Using the model ‘in the moment’

Hi Brooke! I’m new to scholars (1 month!), but not the podcast (maybe 6 months). I love ALL THE THINGS. Thank you for your fantastic work.

I saw a previous question about parenting, and perhaps mine is an extension of it. My question is how to effectively apply the model to parenting, or really any situation in which emotions go from 0 to 60 in a split second. My husband died about 4 months ago, and I’m very aware of my 4 year old daughter taking cues from me on managing emotions and being conscious of my thoughts about what happened and what’s happening. When we have power struggles, or she’s frustrated and I’m frustrated, and emotions run high, it isn’t until a looooong time later that I am able to reflect and identify thoughts that trigger feelings. In the moment, I am unable to identify thoughts and decide if I want to reframe them, or what I choose to feel.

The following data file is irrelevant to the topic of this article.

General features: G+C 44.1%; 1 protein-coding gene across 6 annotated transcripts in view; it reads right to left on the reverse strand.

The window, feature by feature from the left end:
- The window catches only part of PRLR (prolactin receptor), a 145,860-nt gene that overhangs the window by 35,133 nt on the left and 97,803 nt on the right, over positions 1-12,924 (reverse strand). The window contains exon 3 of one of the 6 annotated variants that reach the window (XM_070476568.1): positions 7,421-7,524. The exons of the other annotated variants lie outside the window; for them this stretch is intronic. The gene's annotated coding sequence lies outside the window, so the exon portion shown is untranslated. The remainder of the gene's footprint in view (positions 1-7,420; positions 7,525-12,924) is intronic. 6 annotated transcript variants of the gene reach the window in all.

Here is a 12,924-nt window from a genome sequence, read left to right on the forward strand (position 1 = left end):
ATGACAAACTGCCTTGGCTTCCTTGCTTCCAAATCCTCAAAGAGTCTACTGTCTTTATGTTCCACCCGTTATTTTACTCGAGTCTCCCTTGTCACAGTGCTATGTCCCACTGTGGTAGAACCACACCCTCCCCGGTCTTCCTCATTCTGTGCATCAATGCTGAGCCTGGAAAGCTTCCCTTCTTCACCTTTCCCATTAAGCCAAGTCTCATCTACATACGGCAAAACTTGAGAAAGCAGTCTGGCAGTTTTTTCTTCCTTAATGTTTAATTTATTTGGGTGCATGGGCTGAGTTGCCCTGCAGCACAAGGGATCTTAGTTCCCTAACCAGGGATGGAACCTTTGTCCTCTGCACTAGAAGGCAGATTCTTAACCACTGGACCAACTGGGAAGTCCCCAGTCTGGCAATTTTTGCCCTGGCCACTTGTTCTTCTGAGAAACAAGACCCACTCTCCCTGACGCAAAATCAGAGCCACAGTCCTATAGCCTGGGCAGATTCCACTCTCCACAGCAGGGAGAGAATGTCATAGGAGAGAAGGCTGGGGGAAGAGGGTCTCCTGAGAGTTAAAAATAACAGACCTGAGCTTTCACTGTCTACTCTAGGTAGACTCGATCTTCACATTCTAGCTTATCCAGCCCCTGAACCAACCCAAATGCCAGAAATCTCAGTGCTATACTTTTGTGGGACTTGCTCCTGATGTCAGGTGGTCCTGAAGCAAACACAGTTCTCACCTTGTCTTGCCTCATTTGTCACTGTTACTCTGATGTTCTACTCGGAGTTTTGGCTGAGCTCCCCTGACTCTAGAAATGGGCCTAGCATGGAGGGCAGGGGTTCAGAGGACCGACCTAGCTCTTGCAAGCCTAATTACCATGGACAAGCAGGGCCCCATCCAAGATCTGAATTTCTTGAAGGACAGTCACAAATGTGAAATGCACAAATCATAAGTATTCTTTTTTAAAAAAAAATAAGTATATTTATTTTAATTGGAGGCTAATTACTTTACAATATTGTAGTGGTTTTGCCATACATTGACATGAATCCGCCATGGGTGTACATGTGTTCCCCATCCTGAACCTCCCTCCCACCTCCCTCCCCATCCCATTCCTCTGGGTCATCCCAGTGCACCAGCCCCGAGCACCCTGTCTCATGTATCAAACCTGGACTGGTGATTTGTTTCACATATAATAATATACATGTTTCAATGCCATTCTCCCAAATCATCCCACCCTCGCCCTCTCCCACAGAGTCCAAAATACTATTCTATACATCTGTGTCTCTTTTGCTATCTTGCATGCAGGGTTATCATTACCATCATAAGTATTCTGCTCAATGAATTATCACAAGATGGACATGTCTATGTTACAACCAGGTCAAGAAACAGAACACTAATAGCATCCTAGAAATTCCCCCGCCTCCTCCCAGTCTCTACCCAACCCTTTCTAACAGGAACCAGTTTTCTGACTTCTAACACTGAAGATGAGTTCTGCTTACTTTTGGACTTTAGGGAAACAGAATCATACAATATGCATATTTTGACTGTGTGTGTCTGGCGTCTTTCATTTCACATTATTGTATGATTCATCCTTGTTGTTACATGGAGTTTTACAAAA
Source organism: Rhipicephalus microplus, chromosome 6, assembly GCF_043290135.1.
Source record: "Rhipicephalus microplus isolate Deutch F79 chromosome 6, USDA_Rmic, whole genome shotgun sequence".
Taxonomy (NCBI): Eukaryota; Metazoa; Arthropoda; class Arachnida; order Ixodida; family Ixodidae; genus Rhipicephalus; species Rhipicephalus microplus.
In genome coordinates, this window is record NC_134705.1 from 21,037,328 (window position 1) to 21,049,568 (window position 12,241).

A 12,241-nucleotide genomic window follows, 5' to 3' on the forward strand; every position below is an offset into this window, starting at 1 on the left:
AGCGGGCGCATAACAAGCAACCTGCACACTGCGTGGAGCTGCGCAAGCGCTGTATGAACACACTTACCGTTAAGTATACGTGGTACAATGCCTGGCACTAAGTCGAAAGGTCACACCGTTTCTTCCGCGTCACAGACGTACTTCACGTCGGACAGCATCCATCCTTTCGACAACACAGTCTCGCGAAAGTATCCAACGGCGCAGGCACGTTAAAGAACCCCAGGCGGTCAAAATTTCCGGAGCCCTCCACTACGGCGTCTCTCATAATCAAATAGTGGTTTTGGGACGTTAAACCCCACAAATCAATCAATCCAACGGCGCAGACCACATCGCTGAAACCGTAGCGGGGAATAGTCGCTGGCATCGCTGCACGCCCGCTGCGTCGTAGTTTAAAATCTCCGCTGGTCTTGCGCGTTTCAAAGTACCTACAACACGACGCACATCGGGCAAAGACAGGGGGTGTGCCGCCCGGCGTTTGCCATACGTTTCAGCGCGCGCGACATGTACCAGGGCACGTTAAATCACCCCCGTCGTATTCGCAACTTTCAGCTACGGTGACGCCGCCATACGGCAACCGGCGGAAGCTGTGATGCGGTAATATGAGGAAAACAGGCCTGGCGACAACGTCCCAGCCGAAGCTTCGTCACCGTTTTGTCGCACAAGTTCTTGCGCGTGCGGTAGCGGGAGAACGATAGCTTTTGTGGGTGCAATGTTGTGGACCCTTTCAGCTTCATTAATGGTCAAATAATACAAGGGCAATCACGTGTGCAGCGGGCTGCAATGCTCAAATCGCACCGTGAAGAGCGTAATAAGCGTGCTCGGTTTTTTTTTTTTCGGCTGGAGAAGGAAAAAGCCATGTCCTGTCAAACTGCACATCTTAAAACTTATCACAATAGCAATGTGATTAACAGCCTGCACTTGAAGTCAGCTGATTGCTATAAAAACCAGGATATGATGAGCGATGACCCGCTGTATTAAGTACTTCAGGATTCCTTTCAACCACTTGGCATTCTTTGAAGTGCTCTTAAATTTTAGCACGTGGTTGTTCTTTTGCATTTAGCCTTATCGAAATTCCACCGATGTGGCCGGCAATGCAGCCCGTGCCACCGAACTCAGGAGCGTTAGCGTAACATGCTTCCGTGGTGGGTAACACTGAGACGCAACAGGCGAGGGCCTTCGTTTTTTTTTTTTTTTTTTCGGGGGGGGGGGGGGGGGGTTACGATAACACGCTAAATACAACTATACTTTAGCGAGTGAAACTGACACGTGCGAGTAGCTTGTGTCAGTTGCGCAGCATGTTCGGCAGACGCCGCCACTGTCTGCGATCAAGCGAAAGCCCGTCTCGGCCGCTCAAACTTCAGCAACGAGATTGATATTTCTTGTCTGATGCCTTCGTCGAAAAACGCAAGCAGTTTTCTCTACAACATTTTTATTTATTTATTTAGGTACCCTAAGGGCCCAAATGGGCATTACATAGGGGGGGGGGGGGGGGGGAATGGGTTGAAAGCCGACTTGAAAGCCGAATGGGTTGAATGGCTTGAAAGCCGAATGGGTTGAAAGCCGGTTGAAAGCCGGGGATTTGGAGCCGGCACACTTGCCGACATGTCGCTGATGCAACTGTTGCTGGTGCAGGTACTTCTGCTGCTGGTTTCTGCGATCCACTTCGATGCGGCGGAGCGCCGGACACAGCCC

Much later, I can do the model:
C – My daughter and I are fighting.
T – I’m not parenting well.
F – Frustrated, angry
A – Using punishing language
R – A poor relationship with my daughter, and her learning poor communication skills.

Here is my attempt at an alternative model:
C – My daughter and I are fighting.
T – We’re both overtired and therefore, there will be no gain in a power struggle.
F – Patient
A – Using supportive language
R – A positive relationship with my daughter, and her learning effective communication skills.

I feel like this insight I have much later still isn’t helping me in the moment when the craziness blows up again. Is it a matter simply of more practice, and ‘someday’ I will do better? Do you have suggestions or modified strategies for applying the model ‘in the moment’ when I go from C to F with lightning speed?

Thanks so much,